This does not affect Gopnik's thesis about the capacities for imagination, learning and plasticity that characterize the developing mind, but it shows that these processes occur in many different social environments for young children, and not just the close and extended nurturing environment of most homes in the contemporary affluent West.

In fact it might be that the capacity of people to survive deprived or mentally undernourished childhoods is as interesting as the role played by loving upbringings in promoting self-confidence and security. It is sometimes observed that creative people and high achievers are as they are because they are compensating for the lack of what ought to typify an ideal childhood.

A general worry about developmental psychology is that it is always at risk of "reading-in", that is, imputing to very small children some of the intentional interpretations which make sense of the adult observer's own world. The temptation to do this is itself a hard-wired instinct. Consider: humans anthropomorphize not only other animals but even inanimate things, attributing agency, intention and volition to them. It feels all the more natural to do so with human babies, who are after all destined to be exactly the appropriate subjects for our agency-attributing interpretations. Think of the excitement over baby's first smile, which is in fact most likely to be the facial rictus of flatulence. Is that what baby-lab observers are doing when they deduce an interpretation of an infant's cognitive abilities from, for example, how long it attends to a given stimulus: are they seeing smiles where there are only grimaces?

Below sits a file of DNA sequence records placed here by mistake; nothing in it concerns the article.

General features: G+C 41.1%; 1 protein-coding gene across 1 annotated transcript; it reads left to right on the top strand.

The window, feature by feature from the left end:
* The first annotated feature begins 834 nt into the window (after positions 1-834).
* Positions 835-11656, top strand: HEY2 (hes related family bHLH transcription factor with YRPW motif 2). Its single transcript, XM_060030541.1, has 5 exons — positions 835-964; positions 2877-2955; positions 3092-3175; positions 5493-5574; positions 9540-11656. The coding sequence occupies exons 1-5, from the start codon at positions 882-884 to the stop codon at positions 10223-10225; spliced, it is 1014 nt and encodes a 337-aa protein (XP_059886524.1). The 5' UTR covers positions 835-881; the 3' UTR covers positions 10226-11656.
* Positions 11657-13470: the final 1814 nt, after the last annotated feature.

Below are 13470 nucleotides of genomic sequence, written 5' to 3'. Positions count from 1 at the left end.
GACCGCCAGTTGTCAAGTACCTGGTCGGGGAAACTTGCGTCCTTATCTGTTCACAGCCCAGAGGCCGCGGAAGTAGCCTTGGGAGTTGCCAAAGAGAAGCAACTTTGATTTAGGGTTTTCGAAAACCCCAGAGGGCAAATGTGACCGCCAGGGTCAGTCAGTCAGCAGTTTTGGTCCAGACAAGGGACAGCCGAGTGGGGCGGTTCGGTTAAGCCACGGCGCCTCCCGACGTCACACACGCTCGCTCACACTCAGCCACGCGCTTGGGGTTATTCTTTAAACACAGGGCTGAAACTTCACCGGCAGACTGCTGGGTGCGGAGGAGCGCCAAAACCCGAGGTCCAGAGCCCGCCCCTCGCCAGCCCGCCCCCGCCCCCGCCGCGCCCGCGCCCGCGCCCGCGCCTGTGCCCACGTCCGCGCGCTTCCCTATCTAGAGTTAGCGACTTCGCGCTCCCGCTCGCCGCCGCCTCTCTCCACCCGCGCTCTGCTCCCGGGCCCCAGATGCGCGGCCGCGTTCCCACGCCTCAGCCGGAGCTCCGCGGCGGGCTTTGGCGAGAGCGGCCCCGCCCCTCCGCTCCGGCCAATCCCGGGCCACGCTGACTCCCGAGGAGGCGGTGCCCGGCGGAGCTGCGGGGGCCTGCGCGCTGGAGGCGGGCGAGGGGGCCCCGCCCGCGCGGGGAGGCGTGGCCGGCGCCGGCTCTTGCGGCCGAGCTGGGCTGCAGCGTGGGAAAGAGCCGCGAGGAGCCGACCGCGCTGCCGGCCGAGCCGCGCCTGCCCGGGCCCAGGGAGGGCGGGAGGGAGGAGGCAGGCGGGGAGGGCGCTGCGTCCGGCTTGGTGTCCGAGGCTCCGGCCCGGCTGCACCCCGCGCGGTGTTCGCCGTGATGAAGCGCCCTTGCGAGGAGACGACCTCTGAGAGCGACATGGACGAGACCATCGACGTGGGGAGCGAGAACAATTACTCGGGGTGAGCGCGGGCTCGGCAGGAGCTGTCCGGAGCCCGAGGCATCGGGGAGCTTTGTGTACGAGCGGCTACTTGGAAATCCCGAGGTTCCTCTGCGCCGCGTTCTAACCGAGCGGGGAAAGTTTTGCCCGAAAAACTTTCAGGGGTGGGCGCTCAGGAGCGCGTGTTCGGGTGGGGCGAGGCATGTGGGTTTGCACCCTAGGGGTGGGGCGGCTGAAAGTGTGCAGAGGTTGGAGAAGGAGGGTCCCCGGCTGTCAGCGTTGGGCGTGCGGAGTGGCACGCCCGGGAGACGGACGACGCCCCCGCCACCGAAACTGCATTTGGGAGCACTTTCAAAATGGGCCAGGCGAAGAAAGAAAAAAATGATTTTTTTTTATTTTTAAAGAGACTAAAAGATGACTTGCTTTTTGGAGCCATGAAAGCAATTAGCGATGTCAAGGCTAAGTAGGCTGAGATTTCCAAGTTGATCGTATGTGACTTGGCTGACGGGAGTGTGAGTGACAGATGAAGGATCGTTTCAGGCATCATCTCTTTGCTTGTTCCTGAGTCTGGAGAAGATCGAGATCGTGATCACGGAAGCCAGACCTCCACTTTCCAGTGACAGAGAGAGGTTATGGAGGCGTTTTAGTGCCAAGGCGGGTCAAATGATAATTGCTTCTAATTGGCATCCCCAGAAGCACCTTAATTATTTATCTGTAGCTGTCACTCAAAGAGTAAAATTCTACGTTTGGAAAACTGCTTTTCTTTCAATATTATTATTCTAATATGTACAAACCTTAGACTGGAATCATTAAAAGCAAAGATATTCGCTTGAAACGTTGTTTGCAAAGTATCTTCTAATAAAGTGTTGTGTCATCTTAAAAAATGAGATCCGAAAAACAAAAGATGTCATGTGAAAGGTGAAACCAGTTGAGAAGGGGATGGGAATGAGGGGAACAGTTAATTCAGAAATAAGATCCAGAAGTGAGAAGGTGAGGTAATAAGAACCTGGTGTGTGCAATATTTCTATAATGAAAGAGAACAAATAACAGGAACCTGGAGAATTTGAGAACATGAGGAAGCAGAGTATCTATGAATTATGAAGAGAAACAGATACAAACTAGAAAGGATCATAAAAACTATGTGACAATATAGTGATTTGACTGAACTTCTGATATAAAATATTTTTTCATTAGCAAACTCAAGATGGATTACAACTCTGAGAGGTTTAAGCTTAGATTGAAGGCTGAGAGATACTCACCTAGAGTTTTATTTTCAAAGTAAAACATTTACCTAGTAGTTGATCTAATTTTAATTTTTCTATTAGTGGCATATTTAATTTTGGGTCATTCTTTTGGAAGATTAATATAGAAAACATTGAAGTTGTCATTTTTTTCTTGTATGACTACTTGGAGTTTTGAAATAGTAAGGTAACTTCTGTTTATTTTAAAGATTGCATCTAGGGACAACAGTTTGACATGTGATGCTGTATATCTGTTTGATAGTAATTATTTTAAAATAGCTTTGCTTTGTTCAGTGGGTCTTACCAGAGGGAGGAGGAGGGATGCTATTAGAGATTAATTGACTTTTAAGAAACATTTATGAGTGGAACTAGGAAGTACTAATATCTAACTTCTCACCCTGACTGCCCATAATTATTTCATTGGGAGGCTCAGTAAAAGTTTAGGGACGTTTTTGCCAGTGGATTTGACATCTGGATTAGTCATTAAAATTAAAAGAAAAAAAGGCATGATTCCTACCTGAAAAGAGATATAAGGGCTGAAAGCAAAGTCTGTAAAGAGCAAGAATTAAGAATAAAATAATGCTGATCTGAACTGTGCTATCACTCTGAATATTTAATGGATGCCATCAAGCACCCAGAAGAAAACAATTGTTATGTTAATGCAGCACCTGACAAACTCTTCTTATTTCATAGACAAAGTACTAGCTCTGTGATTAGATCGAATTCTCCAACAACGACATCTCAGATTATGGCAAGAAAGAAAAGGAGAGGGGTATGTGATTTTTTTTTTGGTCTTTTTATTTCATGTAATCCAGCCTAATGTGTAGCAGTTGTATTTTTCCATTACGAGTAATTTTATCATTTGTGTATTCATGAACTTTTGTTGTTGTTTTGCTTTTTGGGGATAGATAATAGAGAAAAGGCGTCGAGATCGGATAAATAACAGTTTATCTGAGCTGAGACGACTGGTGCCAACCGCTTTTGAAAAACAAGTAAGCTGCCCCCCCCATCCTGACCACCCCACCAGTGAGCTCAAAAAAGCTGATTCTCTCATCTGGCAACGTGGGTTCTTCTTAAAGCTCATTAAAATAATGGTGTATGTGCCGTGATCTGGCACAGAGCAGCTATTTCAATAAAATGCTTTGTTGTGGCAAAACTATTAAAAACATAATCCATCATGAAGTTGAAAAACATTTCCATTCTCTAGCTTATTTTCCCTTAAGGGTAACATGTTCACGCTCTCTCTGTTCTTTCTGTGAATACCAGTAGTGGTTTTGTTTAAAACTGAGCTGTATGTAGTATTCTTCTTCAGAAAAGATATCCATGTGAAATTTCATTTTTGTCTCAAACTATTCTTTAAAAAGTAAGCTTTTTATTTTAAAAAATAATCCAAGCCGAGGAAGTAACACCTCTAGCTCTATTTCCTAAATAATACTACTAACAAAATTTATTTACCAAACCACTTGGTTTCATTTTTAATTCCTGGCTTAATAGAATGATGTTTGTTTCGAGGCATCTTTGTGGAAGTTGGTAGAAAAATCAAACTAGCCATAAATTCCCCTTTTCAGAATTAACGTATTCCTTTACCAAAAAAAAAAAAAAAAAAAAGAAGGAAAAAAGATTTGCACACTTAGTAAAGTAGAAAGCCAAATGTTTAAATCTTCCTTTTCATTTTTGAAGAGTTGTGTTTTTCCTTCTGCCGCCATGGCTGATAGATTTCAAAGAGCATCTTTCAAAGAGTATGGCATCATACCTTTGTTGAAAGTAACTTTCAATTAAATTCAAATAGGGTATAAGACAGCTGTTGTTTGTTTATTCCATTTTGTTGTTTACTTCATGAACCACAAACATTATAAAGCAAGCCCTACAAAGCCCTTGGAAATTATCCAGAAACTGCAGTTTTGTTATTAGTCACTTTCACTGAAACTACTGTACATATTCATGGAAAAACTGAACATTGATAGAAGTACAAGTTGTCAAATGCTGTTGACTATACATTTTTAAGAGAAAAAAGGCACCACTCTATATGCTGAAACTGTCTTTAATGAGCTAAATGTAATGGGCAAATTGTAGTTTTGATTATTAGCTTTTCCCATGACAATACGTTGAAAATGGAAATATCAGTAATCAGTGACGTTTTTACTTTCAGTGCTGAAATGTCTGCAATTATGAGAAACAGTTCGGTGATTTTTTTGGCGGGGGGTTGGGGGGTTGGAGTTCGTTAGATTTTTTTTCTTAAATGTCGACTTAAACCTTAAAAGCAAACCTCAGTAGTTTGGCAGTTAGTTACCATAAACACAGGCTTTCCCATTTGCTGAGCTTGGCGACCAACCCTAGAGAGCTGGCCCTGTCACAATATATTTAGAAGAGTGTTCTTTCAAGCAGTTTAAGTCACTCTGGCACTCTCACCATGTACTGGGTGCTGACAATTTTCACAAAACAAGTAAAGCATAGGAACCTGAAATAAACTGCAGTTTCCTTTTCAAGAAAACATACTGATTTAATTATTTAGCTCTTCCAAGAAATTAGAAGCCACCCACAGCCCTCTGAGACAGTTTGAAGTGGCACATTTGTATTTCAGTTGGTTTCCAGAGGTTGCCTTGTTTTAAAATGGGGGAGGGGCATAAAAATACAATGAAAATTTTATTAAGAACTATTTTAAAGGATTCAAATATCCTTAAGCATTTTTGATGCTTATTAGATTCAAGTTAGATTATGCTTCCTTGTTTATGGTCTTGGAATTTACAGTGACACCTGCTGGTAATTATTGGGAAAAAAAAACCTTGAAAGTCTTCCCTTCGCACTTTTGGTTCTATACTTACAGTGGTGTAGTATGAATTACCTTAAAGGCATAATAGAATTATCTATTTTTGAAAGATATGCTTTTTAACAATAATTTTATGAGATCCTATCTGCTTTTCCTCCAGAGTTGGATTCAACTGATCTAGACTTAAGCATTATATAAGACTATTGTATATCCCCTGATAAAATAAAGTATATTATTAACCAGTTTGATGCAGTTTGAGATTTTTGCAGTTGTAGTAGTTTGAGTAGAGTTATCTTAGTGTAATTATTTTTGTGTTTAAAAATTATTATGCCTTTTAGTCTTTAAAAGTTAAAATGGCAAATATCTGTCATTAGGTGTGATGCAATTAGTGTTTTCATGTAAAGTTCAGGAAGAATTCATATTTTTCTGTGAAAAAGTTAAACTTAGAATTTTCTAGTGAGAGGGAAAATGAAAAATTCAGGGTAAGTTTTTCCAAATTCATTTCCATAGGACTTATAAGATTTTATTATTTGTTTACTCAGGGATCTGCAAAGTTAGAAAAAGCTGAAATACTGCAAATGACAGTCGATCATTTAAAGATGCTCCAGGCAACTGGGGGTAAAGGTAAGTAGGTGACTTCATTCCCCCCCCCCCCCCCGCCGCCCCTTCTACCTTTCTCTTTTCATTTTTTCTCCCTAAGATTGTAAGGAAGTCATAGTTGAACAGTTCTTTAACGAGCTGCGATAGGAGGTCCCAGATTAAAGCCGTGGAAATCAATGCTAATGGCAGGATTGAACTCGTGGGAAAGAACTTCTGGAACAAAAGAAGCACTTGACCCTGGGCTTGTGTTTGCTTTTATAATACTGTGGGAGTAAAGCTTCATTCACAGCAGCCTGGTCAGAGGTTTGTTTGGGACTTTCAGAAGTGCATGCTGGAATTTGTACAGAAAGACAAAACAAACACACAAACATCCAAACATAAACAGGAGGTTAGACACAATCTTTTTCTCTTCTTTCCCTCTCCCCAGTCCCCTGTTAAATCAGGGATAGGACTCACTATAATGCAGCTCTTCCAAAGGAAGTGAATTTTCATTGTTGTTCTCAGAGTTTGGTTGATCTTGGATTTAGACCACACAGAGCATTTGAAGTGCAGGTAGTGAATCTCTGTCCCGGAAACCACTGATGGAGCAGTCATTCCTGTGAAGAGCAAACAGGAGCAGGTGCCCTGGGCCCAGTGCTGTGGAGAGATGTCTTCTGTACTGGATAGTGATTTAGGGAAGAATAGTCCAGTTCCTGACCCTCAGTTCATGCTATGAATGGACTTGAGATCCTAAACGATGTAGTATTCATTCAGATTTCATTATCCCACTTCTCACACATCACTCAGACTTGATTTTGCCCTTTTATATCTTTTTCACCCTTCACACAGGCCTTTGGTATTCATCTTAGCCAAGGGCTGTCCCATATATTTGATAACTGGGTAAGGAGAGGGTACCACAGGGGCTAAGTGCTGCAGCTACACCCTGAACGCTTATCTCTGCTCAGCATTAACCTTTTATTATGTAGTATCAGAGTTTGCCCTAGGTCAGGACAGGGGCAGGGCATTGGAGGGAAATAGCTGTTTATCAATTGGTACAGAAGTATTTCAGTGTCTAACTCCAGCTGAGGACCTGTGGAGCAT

The experiments reported by Gopnik, some of them her own work, reduce the anxiety about reading-in; they are careful, well-designed, and sensitive to the danger of misinterpretation and misattribution. Still, one is reminded of this danger when one reads "even nine-month olds understand some important statistical ideas" and (said in denying that mimicking actions is a mere mirror-neuron response) "babies don't just imitate actions, they recognize and reproduce the results of those actions." This seems to go too far; a nine-month old baby might be hard-wired to respond to patterns, but it would be exceedingly difficult to establish that she "understands important statistical ideas." Likewise to say that babies "recognize" as well as reproduce actions is a challenging claim, for "recognize" seems to imply something that an individual can consciously represent to herself as doing.